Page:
Whenua-Life-Values_Using-an-indicators-matrix..._dc7995b6d9cc4f5693e4fa8df947981c.pdf (4.36 MB)

Using an indicator matrix to determine the correlations and relationships between Māori agribusiness drivers

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posted on 2024-06-21, 04:09 authored by John Reid, Matthew Rout, Jason Mika, Shaun Awatere, Annemarie Gillies, Diane Ruwhiu
The report outlines an indicator matrix that assists Māori agribusinesses in prioritising their goals to maximise their potential across values. It is based on a detailed survey which identifies the key attributes of successful Māori agribusinesses. This report covers the survey design and indicator development. A previous report outlined the literature review, the interviews and the thematic analysis of the interviews. The pillars and domains outlined in that report were: Four key pillars - the most important Māori principles of action that shape and constrain the practicalities for Māori trust and incorporation farms - were determined. These are:
  1. whai rawa - the principle of financial profitability;
  2. kaitiakitanga - the principle of protecting the environment;
  3. mana whakahaere - the principle of leading well; and,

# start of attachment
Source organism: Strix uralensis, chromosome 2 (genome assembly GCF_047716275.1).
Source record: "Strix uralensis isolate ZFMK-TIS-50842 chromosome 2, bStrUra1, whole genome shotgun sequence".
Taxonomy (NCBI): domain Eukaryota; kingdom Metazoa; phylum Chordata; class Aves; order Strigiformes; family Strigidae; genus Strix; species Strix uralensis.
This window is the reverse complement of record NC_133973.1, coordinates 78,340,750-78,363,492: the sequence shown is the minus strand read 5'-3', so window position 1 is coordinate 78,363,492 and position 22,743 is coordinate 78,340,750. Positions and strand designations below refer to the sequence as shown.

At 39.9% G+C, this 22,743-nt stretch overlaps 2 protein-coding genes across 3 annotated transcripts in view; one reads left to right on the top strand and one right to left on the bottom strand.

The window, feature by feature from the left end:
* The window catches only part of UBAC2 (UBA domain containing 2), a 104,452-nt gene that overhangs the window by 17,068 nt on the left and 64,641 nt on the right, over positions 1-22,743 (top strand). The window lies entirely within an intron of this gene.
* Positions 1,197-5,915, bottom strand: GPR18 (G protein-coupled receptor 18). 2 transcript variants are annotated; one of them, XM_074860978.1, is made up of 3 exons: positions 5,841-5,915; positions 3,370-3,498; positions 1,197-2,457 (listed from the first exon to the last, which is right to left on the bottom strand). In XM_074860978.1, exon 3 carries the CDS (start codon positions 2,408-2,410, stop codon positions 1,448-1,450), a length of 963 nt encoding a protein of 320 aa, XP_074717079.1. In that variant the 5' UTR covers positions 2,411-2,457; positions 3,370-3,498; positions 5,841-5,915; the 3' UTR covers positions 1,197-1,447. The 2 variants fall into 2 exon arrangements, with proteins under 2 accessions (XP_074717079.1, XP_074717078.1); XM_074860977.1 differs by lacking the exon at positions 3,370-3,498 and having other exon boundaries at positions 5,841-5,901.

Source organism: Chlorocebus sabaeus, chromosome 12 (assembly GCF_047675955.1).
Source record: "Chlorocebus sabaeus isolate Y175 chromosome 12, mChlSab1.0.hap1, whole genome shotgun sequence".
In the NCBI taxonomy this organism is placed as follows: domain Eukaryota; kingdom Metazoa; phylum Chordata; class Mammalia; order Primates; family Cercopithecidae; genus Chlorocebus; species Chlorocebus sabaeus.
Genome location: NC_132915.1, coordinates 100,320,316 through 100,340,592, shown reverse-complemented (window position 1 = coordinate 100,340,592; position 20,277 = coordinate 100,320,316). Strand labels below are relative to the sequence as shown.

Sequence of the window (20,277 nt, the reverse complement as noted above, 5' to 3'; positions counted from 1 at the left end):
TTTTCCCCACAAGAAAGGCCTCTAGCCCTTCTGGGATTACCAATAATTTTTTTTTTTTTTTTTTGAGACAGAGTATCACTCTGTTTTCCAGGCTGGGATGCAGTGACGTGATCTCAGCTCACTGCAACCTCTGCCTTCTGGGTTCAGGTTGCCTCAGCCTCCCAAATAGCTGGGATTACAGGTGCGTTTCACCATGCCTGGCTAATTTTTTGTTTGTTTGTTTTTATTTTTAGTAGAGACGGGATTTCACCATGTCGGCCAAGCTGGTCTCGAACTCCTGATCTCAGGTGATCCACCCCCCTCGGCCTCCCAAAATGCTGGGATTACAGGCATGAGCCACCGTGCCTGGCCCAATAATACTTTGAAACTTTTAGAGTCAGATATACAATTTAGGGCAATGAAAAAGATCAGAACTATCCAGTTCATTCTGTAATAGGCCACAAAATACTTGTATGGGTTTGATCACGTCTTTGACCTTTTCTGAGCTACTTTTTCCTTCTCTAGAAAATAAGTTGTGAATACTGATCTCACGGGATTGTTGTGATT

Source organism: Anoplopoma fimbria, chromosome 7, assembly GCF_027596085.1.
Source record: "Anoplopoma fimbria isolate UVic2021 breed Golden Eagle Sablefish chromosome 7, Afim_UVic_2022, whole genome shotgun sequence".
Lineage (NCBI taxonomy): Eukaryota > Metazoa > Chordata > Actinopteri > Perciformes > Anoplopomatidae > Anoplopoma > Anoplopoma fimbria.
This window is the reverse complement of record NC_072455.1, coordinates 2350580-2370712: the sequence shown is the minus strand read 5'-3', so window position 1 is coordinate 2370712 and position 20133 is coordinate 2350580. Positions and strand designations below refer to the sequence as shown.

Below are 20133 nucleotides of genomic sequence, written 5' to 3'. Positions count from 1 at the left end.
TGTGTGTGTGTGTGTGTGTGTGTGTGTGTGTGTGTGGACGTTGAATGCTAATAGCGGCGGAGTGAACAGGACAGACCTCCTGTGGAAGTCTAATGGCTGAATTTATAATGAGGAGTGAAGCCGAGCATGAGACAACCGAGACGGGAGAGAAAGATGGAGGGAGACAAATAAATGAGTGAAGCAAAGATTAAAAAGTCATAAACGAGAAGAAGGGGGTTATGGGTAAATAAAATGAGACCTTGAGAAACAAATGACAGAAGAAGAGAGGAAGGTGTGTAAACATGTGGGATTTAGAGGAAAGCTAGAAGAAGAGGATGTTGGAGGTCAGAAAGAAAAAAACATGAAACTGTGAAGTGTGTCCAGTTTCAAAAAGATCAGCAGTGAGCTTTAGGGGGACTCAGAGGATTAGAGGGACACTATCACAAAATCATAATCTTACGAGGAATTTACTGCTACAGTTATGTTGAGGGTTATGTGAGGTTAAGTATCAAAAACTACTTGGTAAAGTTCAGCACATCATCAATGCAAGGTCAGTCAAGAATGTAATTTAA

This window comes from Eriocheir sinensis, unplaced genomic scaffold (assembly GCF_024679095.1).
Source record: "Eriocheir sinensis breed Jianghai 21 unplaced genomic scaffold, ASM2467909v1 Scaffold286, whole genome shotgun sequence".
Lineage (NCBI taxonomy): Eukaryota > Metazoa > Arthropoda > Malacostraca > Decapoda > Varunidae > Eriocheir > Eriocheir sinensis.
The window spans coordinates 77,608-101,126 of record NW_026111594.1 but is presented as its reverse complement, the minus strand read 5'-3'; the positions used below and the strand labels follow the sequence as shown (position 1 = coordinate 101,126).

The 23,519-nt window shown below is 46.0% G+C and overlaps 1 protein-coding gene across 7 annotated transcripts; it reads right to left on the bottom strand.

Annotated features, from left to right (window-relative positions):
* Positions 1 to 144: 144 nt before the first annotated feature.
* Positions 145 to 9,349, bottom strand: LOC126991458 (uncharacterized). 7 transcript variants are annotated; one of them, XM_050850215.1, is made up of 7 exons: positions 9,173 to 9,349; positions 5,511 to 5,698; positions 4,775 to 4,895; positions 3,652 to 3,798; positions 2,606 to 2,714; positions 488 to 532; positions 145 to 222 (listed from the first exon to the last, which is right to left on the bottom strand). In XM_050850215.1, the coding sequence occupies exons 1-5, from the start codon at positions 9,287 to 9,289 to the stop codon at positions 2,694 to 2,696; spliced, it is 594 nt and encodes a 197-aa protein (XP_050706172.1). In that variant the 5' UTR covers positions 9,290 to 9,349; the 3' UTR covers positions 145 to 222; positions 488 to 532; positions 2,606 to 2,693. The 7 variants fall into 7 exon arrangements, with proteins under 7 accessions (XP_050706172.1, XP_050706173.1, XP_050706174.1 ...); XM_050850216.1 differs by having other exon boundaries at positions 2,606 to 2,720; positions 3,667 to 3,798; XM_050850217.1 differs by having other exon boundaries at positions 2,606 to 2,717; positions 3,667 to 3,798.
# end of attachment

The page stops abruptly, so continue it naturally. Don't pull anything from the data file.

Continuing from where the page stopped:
4. whānaungatanga - the principle of caring for the community.
Five key domains - the most important yet conflicted areas that determine the success or failure of an operation - were delineated. These are:
  1. financial capacity - the ability of a trust or incorporation to access working capital;
  2. skills and knowledge - the required skills and knowledge needed for the successful operation of a farm and the governance of the board;
  3. relationships and trust - the relationships and networks Māori trusts and incorporations require, both internally and externally, with an emphasis on social capital and trust;
  4. paths to market - the farm's access to and use of the supply chain, from processors through to the market, as well as the use of branding and marketing;
  5. and, regulatory environment - the influence of key pieces of legislation on the operation, specifically key pieces of law such as the RMA and the Te Ture Whenua Māori Act, as well as the bodies charged with compliance and enforcement of these Acts.
Report for Our Land and Water National Science Challenge


Funded by the New Zealand Ministry for Business, Innovation and Employment's Our Land and Water National Science Challenge (Toitū te Whenua, Toiora te Wai) as part of project Whenua Life Values


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  • English

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